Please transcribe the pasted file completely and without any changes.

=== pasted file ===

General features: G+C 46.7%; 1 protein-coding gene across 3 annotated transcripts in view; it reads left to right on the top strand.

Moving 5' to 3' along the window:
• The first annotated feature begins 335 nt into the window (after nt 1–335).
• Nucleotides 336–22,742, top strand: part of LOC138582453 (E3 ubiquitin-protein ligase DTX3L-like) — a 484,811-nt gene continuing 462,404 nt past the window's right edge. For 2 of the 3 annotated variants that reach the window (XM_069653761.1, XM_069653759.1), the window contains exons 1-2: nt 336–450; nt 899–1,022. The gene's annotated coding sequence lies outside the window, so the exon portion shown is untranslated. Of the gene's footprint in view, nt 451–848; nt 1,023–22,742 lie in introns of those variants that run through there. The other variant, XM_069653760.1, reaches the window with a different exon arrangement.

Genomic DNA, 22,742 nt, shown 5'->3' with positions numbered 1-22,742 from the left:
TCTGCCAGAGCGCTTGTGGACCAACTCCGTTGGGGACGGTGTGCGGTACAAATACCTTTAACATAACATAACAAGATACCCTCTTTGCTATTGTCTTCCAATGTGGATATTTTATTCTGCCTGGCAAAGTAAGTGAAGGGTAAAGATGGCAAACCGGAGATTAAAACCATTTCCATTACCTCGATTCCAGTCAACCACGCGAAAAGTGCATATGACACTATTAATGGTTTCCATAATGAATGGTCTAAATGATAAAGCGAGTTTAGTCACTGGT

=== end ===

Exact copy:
General features: G+C 46.7%; 1 protein-coding gene across 3 annotated transcripts in view; it reads left to right on the top strand.

Moving 5' to 3' along the window:
• The first annotated feature begins 335 nt into the window (after nt 1–335).
• Nucleotides 336–22,742, top strand: part of LOC138582453 (E3 ubiquitin-protein ligase DTX3L-like) — a 484,811-nt gene continuing 462,404 nt past the window's right edge. For 2 of the 3 annotated variants that reach the window (XM_069653761.1, XM_069653759.1), the window contains exons 1-2: nt 336–450; nt 899–1,022. The gene's annotated coding sequence lies outside the window, so the exon portion shown is untranslated. Of the gene's footprint in view, nt 451–848; nt 1,023–22,742 lie in introns of those variants that run through there. The other variant, XM_069653760.1, reaches the window with a different exon arrangement.

Genomic DNA, 22,742 nt, shown 5'->3' with positions numbered 1-22,742 from the left:
TCTGCCAGAGCGCTTGTGGACCAACTCCGTTGGGGACGGTGTGCGGTACAAATACCTTTAACATAACATAACAAGATACCCTCTTTGCTATTGTCTTCCAATGTGGATATTTTATTCTGCCTGGCAAAGTAAGTGAAGGGTAAAGATGGCAAACCGGAGATTAAAACCATTTCCATTACCTCGATTCCAGTCAACCACGCGAAAAGTGCATATGACACTATTAATGGTTTCCATAATGAATGGTCTAAATGATAAAGCGAGTTTAGTCACTGGT